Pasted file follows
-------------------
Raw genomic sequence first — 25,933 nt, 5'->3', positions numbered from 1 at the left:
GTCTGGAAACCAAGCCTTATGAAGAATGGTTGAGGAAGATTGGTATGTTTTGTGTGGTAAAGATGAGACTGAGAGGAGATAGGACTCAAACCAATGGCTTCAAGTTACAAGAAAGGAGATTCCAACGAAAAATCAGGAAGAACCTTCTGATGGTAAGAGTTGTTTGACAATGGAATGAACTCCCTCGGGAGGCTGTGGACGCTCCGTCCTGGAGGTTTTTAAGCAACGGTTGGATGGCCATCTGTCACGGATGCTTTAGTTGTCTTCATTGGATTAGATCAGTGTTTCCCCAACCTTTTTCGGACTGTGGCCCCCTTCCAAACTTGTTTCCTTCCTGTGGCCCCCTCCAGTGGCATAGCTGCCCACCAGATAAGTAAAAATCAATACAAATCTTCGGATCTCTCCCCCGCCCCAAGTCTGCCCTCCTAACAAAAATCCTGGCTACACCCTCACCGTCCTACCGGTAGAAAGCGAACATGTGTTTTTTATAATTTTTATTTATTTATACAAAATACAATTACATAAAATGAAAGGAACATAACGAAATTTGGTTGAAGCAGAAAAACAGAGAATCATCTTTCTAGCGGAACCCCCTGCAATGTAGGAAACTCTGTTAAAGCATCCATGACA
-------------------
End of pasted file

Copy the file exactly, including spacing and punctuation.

Raw genomic sequence first — 25,933 nt, 5'->3', positions numbered from 1 at the left:
GTCTGGAAACCAAGCCTTATGAAGAATGGTTGAGGAAGATTGGTATGTTTTGTGTGGTAAAGATGAGACTGAGAGGAGATAGGACTCAAACCAATGGCTTCAAGTTACAAGAAAGGAGATTCCAACGAAAAATCAGGAAGAACCTTCTGATGGTAAGAGTTGTTTGACAATGGAATGAACTCCCTCGGGAGGCTGTGGACGCTCCGTCCTGGAGGTTTTTAAGCAACGGTTGGATGGCCATCTGTCACGGATGCTTTAGTTGTCTTCATTGGATTAGATCAGTGTTTCCCCAACCTTTTTCGGACTGTGGCCCCCTTCCAAACTTGTTTCCTTCCTGTGGCCCCCTCCAGTGGCATAGCTGCCCACCAGATAAGTAAAAATCAATACAAATCTTCGGATCTCTCCCCCGCCCCAAGTCTGCCCTCCTAACAAAAATCCTGGCTACACCCTCACCGTCCTACCGGTAGAAAGCGAACATGTGTTTTTTATAATTTTTATTTATTTATACAAAATACAATTACATAAAATGAAAGGAACATAACGAAATTTGGTTGAAGCAGAAAAACAGAGAATCATCTTTCTAGCGGAACCCCCTGCAATGTAGGAAACTCTGTTAAAGCATCCATGACA